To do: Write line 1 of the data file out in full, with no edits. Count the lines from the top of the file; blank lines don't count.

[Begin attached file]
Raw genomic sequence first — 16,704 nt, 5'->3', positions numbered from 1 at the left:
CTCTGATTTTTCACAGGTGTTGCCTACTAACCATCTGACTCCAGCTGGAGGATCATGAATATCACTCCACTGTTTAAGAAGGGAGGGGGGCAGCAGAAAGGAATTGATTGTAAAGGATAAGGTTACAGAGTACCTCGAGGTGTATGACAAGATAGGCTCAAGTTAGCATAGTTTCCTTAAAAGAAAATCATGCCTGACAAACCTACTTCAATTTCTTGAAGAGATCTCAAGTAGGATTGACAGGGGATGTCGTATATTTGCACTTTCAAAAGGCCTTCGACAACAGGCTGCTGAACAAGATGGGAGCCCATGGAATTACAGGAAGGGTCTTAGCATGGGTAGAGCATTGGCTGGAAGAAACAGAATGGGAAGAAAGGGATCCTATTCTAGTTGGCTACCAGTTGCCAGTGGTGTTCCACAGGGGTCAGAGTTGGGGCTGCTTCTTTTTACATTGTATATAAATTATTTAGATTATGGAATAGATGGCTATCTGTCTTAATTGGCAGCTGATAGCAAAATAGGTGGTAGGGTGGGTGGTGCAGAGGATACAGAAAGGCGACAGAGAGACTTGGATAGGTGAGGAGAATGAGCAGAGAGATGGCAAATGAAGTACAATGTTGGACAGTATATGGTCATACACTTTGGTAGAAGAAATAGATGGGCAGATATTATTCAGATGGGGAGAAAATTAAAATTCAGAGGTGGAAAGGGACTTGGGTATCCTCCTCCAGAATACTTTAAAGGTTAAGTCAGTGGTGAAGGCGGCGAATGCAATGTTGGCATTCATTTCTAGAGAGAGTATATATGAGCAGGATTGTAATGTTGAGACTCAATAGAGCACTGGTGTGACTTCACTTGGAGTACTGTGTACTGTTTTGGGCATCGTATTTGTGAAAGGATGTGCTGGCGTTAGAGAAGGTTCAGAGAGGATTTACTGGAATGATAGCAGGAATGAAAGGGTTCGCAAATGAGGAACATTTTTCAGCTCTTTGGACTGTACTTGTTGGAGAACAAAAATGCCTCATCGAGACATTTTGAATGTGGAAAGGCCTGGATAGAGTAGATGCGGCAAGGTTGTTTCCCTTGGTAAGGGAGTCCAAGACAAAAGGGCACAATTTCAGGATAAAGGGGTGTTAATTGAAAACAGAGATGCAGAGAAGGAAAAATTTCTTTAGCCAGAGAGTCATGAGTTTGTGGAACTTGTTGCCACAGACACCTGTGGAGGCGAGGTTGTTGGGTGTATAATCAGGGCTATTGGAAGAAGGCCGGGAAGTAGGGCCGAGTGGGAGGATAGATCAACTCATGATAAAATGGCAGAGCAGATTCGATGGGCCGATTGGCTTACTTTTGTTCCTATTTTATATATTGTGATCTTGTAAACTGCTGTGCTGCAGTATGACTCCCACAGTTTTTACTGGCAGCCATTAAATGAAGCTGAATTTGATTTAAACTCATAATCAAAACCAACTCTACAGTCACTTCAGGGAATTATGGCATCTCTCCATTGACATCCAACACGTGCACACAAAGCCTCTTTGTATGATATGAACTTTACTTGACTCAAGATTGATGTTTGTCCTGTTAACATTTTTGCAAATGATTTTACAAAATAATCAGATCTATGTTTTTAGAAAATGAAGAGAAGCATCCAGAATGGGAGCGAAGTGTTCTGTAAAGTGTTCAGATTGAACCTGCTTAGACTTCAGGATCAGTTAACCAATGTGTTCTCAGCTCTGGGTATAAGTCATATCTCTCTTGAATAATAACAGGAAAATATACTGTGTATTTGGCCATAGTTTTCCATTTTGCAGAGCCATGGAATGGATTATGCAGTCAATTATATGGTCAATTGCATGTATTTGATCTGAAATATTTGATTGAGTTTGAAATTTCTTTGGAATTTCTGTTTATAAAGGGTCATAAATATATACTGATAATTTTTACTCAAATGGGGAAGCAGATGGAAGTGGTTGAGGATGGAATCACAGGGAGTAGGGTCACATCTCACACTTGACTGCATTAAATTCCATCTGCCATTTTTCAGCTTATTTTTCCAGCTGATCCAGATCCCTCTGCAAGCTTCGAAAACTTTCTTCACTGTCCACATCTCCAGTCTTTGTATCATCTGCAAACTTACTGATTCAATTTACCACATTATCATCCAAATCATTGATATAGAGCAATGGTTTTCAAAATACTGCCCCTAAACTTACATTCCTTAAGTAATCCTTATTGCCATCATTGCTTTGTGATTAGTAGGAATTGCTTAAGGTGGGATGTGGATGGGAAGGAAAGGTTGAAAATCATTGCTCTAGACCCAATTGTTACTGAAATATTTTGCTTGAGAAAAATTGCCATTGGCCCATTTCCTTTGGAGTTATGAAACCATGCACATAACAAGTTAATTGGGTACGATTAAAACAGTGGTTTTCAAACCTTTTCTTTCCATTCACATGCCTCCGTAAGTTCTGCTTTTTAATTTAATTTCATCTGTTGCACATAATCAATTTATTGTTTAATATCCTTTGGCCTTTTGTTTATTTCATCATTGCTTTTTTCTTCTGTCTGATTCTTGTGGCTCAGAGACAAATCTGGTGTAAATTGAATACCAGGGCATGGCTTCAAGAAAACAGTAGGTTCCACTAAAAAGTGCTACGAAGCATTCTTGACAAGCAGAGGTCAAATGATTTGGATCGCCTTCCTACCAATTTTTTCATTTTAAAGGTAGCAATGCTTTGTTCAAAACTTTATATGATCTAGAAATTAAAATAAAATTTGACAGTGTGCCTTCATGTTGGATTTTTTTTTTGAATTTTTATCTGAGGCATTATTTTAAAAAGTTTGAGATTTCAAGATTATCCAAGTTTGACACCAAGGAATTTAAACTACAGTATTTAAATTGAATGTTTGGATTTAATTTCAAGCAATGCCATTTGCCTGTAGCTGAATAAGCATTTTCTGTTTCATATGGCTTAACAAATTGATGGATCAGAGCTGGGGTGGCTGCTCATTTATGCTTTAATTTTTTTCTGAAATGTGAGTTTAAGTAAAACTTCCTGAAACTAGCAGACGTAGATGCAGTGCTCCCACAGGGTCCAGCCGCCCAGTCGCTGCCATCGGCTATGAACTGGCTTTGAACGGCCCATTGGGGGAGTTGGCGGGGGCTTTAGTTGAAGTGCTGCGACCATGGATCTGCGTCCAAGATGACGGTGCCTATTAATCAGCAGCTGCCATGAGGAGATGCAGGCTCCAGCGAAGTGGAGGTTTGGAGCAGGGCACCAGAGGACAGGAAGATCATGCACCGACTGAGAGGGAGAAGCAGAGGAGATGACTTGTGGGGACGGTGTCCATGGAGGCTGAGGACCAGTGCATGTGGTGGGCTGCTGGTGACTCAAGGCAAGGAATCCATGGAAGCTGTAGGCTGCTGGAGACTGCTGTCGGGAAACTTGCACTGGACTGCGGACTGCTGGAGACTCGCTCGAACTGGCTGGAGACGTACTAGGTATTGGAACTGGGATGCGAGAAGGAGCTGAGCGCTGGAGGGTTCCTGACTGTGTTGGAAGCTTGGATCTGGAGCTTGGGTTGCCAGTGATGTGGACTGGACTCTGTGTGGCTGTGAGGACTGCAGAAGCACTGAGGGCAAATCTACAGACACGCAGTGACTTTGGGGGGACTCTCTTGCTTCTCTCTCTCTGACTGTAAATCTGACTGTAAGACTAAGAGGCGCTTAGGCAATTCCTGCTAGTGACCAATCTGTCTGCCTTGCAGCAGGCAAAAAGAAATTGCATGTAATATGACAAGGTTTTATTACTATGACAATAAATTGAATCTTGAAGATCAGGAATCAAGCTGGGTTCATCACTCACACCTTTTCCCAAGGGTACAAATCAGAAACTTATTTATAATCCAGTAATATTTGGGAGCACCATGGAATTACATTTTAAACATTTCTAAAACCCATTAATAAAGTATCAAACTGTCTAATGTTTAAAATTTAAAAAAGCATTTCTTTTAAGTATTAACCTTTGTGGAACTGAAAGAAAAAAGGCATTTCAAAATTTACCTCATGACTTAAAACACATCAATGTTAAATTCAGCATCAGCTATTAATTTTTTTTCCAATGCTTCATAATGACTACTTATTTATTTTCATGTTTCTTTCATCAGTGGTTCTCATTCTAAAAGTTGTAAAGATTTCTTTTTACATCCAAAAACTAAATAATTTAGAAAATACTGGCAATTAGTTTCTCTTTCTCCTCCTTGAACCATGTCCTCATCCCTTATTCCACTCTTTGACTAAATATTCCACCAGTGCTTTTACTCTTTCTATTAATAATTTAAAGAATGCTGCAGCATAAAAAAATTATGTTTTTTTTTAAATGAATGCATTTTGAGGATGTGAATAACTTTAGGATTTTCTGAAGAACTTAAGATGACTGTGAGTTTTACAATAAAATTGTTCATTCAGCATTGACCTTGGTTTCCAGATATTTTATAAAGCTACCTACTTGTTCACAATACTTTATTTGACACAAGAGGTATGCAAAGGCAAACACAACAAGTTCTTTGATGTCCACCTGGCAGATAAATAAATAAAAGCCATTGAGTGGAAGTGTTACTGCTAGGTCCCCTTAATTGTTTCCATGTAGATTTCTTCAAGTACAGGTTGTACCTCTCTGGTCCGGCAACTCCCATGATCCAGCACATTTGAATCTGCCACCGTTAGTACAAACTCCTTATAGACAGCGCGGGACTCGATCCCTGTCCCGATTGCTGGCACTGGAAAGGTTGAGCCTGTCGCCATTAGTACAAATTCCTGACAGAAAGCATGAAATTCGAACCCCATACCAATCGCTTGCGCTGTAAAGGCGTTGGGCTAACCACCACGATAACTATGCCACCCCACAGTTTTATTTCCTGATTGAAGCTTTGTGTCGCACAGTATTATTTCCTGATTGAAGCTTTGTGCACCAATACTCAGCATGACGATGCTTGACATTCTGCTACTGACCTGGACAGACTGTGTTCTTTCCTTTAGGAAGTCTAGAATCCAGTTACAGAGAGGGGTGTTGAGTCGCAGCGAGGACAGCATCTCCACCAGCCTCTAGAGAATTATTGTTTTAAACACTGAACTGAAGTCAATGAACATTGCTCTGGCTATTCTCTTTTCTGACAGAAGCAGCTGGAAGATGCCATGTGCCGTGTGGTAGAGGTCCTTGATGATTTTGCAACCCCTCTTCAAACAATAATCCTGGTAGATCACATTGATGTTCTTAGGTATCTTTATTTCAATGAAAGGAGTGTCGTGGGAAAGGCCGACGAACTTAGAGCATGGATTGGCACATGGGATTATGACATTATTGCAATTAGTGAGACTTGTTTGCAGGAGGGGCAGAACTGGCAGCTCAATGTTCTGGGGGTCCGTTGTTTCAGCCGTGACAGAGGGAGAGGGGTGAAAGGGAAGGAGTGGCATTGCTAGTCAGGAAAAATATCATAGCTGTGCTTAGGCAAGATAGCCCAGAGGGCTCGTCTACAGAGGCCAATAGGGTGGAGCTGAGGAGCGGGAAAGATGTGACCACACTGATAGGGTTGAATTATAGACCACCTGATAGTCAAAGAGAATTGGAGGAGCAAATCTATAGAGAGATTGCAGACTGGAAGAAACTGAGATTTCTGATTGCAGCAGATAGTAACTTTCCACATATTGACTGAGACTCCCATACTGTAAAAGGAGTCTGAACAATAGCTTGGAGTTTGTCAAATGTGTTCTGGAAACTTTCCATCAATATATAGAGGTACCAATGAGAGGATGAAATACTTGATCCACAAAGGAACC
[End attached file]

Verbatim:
Raw genomic sequence first — 16,704 nt, 5'->3', positions numbered from 1 at the left: